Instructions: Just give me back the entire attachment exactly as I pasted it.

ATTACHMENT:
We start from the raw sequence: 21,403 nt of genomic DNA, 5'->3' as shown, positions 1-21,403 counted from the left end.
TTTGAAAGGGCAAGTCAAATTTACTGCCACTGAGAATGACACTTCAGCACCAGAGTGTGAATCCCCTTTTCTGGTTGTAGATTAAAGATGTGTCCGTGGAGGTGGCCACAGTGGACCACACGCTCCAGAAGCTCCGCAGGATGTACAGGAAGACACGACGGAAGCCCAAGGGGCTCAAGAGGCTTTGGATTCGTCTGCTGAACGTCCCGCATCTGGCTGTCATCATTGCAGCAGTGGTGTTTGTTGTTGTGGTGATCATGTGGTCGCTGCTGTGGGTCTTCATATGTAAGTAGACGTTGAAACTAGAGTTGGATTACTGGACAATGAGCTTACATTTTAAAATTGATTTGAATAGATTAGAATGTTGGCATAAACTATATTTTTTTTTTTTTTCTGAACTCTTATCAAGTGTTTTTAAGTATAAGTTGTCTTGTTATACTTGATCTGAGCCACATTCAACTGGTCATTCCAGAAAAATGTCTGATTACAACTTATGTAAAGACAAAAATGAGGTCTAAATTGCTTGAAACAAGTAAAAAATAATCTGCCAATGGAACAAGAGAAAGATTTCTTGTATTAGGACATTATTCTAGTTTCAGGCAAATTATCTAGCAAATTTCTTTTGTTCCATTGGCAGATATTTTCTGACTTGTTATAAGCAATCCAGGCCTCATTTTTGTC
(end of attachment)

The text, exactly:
We start from the raw sequence: 21,403 nt of genomic DNA, 5'->3' as shown, positions 1-21,403 counted from the left end.
TTTGAAAGGGCAAGTCAAATTTACTGCCACTGAGAATGACACTTCAGCACCAGAGTGTGAATCCCCTTTTCTGGTTGTAGATTAAAGATGTGTCCGTGGAGGTGGCCACAGTGGACCACACGCTCCAGAAGCTCCGCAGGATGTACAGGAAGACACGACGGAAGCCCAAGGGGCTCAAGAGGCTTTGGATTCGTCTGCTGAACGTCCCGCATCTGGCTGTCATCATTGCAGCAGTGGTGTTTGTTGTTGTGGTGATCATGTGGTCGCTGCTGTGGGTCTTCATATGTAAGTAGACGTTGAAACTAGAGTTGGATTACTGGACAATGAGCTTACATTTTAAAATTGATTTGAATAGATTAGAATGTTGGCATAAACTATATTTTTTTTTTTTTTCTGAACTCTTATCAAGTGTTTTTAAGTATAAGTTGTCTTGTTATACTTGATCTGAGCCACATTCAACTGGTCATTCCAGAAAAATGTCTGATTACAACTTATGTAAAGACAAAAATGAGGTCTAAATTGCTTGAAACAAGTAAAAAATAATCTGCCAATGGAACAAGAGAAAGATTTCTTGTATTAGGACATTATTCTAGTTTCAGGCAAATTATCTAGCAAATTTCTTTTGTTCCATTGGCAGATATTTTCTGACTTGTTATAAGCAATCCAGGCCTCATTTTTGTC